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Mill Hill Primary School

Learning for a Lifetime

CompassionWe show care and consideration to everyone

RespectWe value everyone and everything

CommitmentWe set our goal and work hard to achieve this

SuccessWe are proud of ourselves and celebrate this



At Mill Hill, we believe geography should encourage children to develop a natural curiosity about the world around them, fostering a desire to investigate both places and processes. We aim to teach the children the skills they need to be able to answer questions they may have about the world around them. The National Curriculum content is covered throughout the school and the EYFS framework begins to develop the same skills. The units taught help children investigate places and patterns, as well as exploring ways to communicate this for different purposes. We hope that the children will be able to transfer these skills to other areas of the curriculum and into their lives outside of school.




Geography is taught in half termly blocks throughout the year with cross curricular links developed where they naturally occur. Each unit taught will follow a similar cycle of hooking the children in, posing a question to answer at the end of the unit, investigation of places using geographical skills, making connections, comparisons, and patterns, then drawing conclusions to be able to answer the initial question posed. In addition to this, the units include elements of map work and fieldwork where is most relevant and meaningful, and best supports the learning of the children. The children will begin with studies of their school grounds and immediate local area, progressing to investigating and comparing localities further afield (both within the UK and the rest of the world), which will help them develop a love and respect for their immediate surroundings. The skills and knowledge develops progressively as the children move through the school, building on the learning from previous units. Children are encouraged to deepen and extend their thinking by the use of 'so what'  or 'what if' questions.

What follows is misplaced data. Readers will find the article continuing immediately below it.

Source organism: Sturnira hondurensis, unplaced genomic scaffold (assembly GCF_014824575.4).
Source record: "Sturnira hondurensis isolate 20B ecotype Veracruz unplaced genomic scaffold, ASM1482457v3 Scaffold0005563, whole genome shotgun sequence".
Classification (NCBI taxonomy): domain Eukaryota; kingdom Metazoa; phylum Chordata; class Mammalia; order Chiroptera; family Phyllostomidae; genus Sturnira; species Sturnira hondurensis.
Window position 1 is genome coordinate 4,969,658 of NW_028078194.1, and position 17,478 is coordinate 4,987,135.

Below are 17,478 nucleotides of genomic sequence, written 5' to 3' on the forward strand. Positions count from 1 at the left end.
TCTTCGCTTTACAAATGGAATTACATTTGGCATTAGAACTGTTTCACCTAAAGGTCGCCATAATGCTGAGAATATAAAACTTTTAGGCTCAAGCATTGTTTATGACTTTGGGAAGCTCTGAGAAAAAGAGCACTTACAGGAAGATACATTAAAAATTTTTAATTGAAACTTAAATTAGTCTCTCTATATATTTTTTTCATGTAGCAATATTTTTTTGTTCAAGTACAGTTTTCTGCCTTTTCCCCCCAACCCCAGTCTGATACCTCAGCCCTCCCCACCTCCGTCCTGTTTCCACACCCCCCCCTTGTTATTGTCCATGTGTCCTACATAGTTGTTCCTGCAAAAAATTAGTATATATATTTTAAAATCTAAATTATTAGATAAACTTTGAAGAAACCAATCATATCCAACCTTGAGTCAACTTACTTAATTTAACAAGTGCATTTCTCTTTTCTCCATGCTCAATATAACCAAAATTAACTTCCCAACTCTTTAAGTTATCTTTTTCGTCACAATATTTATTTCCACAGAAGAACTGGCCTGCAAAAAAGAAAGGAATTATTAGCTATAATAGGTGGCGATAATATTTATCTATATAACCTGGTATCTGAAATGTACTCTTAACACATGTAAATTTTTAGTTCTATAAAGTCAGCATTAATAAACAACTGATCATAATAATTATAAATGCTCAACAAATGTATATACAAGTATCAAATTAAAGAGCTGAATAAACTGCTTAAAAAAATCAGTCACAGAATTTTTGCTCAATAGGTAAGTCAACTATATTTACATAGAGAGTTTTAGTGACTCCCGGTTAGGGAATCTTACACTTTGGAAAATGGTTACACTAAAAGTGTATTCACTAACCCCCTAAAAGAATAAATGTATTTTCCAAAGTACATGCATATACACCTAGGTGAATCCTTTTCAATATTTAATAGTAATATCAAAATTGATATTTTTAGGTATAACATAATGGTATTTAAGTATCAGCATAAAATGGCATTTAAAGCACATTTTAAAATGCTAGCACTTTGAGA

• Children will be assessed on key statements at the end of each unit.
  • There is a key question that is answered at the end of the unit, drawing on their understanding of the processes/places studied.
  • Sometimes written work is not needed for a lesson, so photographs are used to document the learning that has taken place.
  • The children are asked about their learning after a unit has been taught - their enthusiastic responses show how much they have learned. 
  • Using prior knowledge at the start of a unit helps the children build on previously taught skills. If these skills are not secure, they are revisited throughout the units, so there is the chance for consolidation as well as further development.

Geography curriculum content and skills